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Lecture 3

PS270 Lecture 3 notes

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Wilfrid Laurier University
Christine Zaza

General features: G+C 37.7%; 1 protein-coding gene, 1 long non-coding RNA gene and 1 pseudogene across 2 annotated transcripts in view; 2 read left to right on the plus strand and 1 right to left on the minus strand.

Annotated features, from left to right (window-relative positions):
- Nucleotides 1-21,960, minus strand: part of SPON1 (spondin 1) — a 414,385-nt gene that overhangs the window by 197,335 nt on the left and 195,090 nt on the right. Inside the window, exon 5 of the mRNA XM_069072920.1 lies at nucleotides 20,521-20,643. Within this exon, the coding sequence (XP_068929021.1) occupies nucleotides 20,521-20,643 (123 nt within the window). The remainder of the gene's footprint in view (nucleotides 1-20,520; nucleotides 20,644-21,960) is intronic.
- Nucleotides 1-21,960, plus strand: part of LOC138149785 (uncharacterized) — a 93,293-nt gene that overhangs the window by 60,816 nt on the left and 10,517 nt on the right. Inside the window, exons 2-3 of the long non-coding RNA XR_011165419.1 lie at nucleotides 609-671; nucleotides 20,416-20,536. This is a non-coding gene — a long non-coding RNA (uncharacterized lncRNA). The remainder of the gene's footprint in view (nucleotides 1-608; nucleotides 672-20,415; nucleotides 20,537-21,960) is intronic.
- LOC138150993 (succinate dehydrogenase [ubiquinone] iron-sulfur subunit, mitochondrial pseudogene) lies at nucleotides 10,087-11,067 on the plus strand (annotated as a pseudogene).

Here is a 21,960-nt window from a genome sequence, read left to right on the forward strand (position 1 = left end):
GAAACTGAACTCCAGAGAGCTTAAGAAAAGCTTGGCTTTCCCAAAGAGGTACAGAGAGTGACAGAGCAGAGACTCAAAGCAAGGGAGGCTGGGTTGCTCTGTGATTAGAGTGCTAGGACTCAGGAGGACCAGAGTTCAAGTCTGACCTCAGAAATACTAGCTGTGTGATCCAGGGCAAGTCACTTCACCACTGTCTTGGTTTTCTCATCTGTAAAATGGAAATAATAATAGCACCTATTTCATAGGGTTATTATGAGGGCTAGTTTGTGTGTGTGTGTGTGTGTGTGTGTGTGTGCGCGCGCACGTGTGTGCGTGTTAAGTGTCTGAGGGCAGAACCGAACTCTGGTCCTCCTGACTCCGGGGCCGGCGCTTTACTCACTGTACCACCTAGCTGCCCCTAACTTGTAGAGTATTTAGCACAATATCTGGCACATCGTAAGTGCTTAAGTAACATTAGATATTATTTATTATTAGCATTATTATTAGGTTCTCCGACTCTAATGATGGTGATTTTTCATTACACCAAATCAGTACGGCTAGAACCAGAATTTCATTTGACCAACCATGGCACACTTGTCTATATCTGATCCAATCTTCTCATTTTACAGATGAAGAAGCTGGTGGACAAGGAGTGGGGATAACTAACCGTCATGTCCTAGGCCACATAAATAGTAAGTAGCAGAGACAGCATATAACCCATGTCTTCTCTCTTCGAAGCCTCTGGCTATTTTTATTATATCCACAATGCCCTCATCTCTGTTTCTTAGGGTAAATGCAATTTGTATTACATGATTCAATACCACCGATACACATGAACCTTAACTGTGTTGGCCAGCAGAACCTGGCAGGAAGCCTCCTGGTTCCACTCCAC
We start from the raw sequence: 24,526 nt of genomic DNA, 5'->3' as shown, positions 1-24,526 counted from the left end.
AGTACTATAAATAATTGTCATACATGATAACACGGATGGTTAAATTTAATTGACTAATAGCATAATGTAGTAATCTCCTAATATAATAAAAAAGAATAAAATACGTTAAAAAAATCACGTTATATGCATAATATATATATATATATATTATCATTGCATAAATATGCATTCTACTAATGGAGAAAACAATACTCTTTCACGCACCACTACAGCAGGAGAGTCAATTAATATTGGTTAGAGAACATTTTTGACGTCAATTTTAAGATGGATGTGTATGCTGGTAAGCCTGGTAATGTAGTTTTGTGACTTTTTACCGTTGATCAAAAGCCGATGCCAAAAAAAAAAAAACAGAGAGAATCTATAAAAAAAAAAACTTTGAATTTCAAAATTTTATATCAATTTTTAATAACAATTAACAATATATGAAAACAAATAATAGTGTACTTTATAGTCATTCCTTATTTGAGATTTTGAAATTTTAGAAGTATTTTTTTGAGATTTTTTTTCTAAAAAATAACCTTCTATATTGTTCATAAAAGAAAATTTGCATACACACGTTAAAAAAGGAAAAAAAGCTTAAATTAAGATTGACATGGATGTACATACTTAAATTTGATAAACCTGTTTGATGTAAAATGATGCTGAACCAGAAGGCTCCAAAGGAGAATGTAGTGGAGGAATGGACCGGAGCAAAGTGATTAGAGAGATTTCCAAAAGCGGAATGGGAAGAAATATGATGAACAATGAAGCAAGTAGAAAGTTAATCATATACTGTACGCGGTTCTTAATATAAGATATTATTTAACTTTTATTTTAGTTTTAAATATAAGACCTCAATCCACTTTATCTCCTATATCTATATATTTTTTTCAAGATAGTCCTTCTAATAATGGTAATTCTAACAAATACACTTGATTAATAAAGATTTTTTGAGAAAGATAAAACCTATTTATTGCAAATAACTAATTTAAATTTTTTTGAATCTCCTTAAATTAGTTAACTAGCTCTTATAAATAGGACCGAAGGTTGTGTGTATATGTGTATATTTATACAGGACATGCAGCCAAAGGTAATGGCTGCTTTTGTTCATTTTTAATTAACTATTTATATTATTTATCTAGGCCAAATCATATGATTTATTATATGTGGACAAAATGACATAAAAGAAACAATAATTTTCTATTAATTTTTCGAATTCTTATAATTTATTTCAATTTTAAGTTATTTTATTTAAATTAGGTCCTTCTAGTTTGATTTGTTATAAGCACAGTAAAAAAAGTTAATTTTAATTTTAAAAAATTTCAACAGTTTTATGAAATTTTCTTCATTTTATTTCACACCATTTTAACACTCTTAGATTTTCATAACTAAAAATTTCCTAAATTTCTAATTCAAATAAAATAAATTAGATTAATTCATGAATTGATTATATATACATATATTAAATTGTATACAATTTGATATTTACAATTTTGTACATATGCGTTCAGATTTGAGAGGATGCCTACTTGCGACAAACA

th Tuesday September 25 2012 Lecture 3 Bonus assignment: must post on the group Social perception: What attributions do you make about Sheldon? - Self-serving bias: doesn’t believe the problem is him - Causal attribution: why haven’t you called me back? - Challenges socially? - When Howard helps him: attributions about Howard not being smart and Sheldon being smarter How does Sheldon use attribution theory in this clip? How do you use attributions when forming friendship? Question: How do we simplify our task of processing information in order to perceive our social world? - - Heuristics ; a mental shortcuts * -schemas: mental structures and pictures built to explain things Key features of schemas: - Schemas are organised knowledge - Abstract knowledge- therefore, broadly useful - Based on past experiences (Direct or indirect) Functions of schemas: 1) Simplify perceptions - Impose structure - Aid in understanding 2) Guide information processing, influence what information we notice, think about, and remember - Direct attention - guide memory - guide inferences Accessibility: - past experience: some schemas can be accessible due to past experience Cognitive priming: the process by which recent experiences increase as schema’s accessibility (EX. What you were thinking about of doing right before an event can make a schema temporarily more accessible) Which schemas are used? Accessibility: the extent to which schemas are the forefront of people’s minds, and thus likely to be used in judgments - chronic accessibility - priming (temporary accessibility) - The boys skipped school on a Thursday because the mother is never home, they live in a big isolated home, they have motorcycles in the garage and the garage door is unlocked at all times (easy access). The dad keeps money in his cupboard, they have expensive china, they sisters room has nothing interesting except a tv and the brothers room has a whole in the ceiling. The house in newly painted What do you do to simplify the process of making judgements about your social world? Implicit personality theories - Filing the blanks - A type of schema people use to group various kinds of personality traits together - EX. If a person is kind, then he/she is also generous – if helpful, then also sincere- if practical, then also cautious What’s the problem with this? - Leads to stereotyping - EX. hiring people based on stereotypes Study- Problem? - Condom study - University students use implicit personality theory to assess the riskiness of potential sexual partners (they use superficial characteristics that are unrelated to HIV status to assess riskiness in potential sexual partners….) Heuristics - Why do we use them? Mental shortcuts people use to make judgements quickly and efficiently - Simple, efficient “rules of thumb” (EX. Acronyms… I before e except after c…) - Used when • We don’t have a ready-made schema • We don’t know which schema to apply - A mental rule of thumb whereby people base a judgement on the ease with which they can bring something to mind. - Based on • How easy it is to imagine • How easy it s to think of examples - EX. Margaret (84 years old) ill seniors, physically active seniors Availability vs. accessibility Accessibility- schema selection - Information that is on your mind at any given moment - Past experience, priming BUT Availability- heuristic - How easy or difficult it is to bring something to mind (not what’s already on your mind at a given moment) - Limitation: what is easiest to bring to mind may not be typical of the overall picture, leading to faulty conclusions Representativeness heuristic - A mental shortcut whereby people classify something according to how similar it is to a typcal case - Judging a book by its cover - Limitation: failure to account for base rate information (information about the frequency of members of different categories in the population) Anchoring and adjustment heuristic - A mental shortcut that involves using a number or value as a starting point, and then adjusting ones answer away from the anchor - EX. Price of computer 325$ desk vs. one for 150$ What does this mean for you in your everyday life? Our perceptions can be inaccurate, misleading, and dangerous How do you try to explain your social world? - Illusion of control: - Attribution (attributing your luck to something you did) Cau
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